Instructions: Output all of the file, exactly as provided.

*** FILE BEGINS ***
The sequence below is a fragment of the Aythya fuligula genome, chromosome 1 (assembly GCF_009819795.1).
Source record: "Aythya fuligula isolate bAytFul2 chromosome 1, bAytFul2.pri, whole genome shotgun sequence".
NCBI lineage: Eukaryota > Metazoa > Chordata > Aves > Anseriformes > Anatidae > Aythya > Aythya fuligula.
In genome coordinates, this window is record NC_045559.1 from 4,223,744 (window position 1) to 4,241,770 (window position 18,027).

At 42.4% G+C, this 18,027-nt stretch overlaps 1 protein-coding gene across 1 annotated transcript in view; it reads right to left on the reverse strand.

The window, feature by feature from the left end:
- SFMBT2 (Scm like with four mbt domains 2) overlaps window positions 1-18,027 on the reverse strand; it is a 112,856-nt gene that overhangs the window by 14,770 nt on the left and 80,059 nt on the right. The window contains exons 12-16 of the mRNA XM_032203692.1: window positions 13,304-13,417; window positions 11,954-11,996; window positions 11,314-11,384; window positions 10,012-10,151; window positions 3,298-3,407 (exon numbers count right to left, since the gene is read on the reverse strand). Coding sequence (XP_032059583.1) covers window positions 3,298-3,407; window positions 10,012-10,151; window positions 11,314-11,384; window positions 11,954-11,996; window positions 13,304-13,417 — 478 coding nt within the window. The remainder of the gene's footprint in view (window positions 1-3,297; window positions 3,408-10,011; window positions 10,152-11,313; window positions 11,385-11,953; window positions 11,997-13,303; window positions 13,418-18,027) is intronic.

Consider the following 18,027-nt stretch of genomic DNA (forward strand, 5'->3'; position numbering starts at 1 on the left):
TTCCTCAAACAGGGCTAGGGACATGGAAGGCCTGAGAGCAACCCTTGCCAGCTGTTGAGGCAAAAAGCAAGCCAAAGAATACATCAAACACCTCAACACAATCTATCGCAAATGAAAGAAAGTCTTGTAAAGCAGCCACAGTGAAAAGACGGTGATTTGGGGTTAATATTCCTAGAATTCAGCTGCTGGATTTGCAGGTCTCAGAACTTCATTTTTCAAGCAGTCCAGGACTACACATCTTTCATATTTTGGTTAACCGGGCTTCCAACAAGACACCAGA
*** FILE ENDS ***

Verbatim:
The sequence below is a fragment of the Aythya fuligula genome, chromosome 1 (assembly GCF_009819795.1).
Source record: "Aythya fuligula isolate bAytFul2 chromosome 1, bAytFul2.pri, whole genome shotgun sequence".
NCBI lineage: Eukaryota > Metazoa > Chordata > Aves > Anseriformes > Anatidae > Aythya > Aythya fuligula.
In genome coordinates, this window is record NC_045559.1 from 4,223,744 (window position 1) to 4,241,770 (window position 18,027).

At 42.4% G+C, this 18,027-nt stretch overlaps 1 protein-coding gene across 1 annotated transcript in view; it reads right to left on the reverse strand.

The window, feature by feature from the left end:
- SFMBT2 (Scm like with four mbt domains 2) overlaps window positions 1-18,027 on the reverse strand; it is a 112,856-nt gene that overhangs the window by 14,770 nt on the left and 80,059 nt on the right. The window contains exons 12-16 of the mRNA XM_032203692.1: window positions 13,304-13,417; window positions 11,954-11,996; window positions 11,314-11,384; window positions 10,012-10,151; window positions 3,298-3,407 (exon numbers count right to left, since the gene is read on the reverse strand). Coding sequence (XP_032059583.1) covers window positions 3,298-3,407; window positions 10,012-10,151; window positions 11,314-11,384; window positions 11,954-11,996; window positions 13,304-13,417 — 478 coding nt within the window. The remainder of the gene's footprint in view (window positions 1-3,297; window positions 3,408-10,011; window positions 10,152-11,313; window positions 11,385-11,953; window positions 11,997-13,303; window positions 13,418-18,027) is intronic.

Consider the following 18,027-nt stretch of genomic DNA (forward strand, 5'->3'; position numbering starts at 1 on the left):
TTCCTCAAACAGGGCTAGGGACATGGAAGGCCTGAGAGCAACCCTTGCCAGCTGTTGAGGCAAAAAGCAAGCCAAAGAATACATCAAACACCTCAACACAATCTATCGCAAATGAAAGAAAGTCTTGTAAAGCAGCCACAGTGAAAAGACGGTGATTTGGGGTTAATATTCCTAGAATTCAGCTGCTGGATTTGCAGGTCTCAGAACTTCATTTTTCAAGCAGTCCAGGACTACACATCTTTCATATTTTGGTTAACCGGGCTTCCAACAAGACACCAGA